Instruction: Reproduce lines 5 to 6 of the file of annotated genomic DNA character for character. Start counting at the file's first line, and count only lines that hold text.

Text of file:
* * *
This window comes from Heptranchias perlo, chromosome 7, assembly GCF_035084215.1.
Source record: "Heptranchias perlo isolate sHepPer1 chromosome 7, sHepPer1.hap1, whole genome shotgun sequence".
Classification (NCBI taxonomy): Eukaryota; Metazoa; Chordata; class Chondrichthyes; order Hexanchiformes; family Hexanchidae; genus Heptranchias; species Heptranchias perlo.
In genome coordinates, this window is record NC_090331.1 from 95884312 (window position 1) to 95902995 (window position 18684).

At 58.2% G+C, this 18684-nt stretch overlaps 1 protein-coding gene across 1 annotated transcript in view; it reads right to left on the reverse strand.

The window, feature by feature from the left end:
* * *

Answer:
At 58.2% G+C, this 18684-nt stretch overlaps 1 protein-coding gene across 1 annotated transcript in view; it reads right to left on the reverse strand.

The window, feature by feature from the left end: